When CVS Health announced last week that it was buying Signify Health for $8 billion, executives with both companies said it will help them to more effectively deliver care. But some observers are concerned that it means CVS and rival UnitedHealth Group are extending their dominance into yet another aspect of American health care.
Dallas-based Signify employs 10,000 providers, including doctors, who work to provide home-based care in all 50 states. In joining CVS, it will become part of the fourth-largest corporation in the United States.
CVS already owns the largest retail pharmacy chain, the largest pharmacy benefit manager, and the third-largest health insurer, Aetna. With CVS’s purchase of Signify, a patient could get a prescription from a doctor, fill it at a pharmacy, and have the transaction administered by a PBM, and all the while be working with the same corporation.
Similarly, UnitedHealth, which owns the largest insurer and the third-largest pharmacy benefit manager, has been snapping up physicians’ practices for at least five years, including 10,000 last year. The arrangement enables the company to boost profits by pocketing a larger share of premiums, Axios reported.
In announcing its acquisition of Signify Health, CVS in a statement quoted one executive as saying the move will be good for corporate profits.
“We expect the acquisition to be meaningfully accretive to earnings and, as a result, are increasingly confident we can achieve our long-term adjusted (earnings-per-share) goals as outlined at our Investor Day in December 2021,” Executive Vice President and Chief Financial Officer Shawn Guertin said.
But most of the statement emphasized that the company’s array of businesses would enable it to provide better care to patients.
“Signify Health’s clinicians and providers can have an even greater impact by engaging with CVS Health’s unique collection of assets and connecting patients to care how and when they need it,” it said.
However, there are longstanding concerns that CVS and UnitedHealth have used their dominance in anticompetitive ways. For example Ohio independent pharmacists saw what they thought was evidence of an anticompetitive practice by CVS in 2016 and 2017.
Pharmacists working under the state Medicaid program complained that CVS had a conflict of interest. Its pharmacy benefit manager was simultaneously determining reimbursements for CVS pharmacies and for its competitors and they thought they were getting the short end of the stick.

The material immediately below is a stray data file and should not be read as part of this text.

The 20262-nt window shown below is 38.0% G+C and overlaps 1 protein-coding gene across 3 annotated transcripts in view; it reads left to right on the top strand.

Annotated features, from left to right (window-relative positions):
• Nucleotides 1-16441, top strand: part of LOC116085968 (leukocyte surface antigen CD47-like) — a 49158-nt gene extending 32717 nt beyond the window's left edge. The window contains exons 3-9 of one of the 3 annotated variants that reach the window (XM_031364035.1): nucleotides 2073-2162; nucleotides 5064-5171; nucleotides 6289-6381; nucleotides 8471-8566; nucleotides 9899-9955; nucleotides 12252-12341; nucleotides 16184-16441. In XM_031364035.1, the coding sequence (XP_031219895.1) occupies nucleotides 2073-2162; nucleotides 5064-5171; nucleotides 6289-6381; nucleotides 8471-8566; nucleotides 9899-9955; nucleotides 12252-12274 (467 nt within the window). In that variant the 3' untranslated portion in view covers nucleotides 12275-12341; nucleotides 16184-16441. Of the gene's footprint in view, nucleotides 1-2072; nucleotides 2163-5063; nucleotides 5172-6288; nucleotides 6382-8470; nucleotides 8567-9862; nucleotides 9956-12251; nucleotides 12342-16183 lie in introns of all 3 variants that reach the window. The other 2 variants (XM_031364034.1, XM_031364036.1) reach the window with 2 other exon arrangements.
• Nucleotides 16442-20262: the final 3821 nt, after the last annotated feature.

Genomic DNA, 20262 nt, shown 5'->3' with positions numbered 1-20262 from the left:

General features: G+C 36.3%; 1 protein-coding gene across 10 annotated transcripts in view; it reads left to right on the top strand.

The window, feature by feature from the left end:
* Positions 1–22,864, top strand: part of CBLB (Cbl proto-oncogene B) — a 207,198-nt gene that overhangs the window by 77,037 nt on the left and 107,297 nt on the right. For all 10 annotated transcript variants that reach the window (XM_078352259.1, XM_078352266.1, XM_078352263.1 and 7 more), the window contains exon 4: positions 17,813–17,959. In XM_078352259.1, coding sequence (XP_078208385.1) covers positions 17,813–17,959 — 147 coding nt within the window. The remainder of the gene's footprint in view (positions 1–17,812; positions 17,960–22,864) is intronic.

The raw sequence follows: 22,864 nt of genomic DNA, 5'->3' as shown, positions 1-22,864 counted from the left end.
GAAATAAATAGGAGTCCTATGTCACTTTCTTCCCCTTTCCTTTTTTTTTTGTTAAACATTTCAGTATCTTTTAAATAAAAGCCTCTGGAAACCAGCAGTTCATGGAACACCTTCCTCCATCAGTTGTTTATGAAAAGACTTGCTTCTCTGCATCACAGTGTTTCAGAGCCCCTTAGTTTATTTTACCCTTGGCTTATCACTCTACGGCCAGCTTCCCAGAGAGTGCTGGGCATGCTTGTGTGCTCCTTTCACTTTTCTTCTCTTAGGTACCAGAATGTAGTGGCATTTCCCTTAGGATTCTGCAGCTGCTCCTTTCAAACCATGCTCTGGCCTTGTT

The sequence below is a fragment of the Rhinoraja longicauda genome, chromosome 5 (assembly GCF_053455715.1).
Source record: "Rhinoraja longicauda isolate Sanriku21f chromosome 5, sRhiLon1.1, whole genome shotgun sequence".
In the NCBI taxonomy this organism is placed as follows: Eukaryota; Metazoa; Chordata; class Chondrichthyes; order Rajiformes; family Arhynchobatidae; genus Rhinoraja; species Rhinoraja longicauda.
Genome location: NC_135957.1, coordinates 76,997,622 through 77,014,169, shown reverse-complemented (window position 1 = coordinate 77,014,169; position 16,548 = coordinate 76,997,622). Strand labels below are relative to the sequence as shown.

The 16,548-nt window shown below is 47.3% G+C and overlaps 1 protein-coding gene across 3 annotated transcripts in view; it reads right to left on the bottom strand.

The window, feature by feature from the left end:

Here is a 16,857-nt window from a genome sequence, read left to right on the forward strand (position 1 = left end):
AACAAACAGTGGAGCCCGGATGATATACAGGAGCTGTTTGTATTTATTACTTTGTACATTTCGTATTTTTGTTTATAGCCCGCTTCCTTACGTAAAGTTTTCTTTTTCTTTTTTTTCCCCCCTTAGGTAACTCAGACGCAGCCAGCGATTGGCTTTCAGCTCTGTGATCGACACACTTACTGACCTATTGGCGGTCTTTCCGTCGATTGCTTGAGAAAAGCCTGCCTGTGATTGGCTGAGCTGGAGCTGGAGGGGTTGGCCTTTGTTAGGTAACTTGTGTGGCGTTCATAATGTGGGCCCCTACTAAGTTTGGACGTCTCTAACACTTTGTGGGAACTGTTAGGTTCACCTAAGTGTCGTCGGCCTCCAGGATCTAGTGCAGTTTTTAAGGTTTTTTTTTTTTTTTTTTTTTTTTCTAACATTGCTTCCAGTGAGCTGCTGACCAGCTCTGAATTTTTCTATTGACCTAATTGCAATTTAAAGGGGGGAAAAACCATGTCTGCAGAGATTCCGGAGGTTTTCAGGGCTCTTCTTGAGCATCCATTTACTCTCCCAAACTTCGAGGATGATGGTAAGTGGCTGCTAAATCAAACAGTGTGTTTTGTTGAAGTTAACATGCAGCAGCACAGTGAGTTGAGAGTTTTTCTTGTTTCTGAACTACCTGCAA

Reimbursements for Medicaid drugs determined by the CVS PBM dropped below their costs, the pharmacists said, making it tough for those with lots of Medicaid patients to stay in business. Then CVS’s real-estate operation sent them letters saying it knew reimbursements were down and offering to buy their stores.
CVS at the time denied that it was using confidential information from one of its business units to benefit another. It didn’t respond to questions for this story.
But the Federal Trade Commission in June said that it was concerned enough over big health care companies’ conduct in various sectors that it was opening an investigation.
Antonio Ciaccia used to work for the Ohio Pharmacists Association. He now runs a firm that studies drug pricing.
He said that buying up doctors’ practices enables CVS to step into yet another part of the drug-supply system and of the health care system more generally.
“The only thing that was missing was control over the pad in the prescriber’s hand, which this acquisition helps facilitate,” Ciaccia said.
He added that CVS is likely buying physicians’ offices at least in part to keep up with UnitedHealth.
“It’s an arms race,” Ciaccia said. “It’s not all negative. Big insurers are in the business of managing risks. They think they can better manage their risks by taking control of all the input costs. It sounds great on paper, until you couple it with the fact that it creates new conflicts within their business.”
This story was republished from the Ohio Capital Journal under a Creative Commons license.
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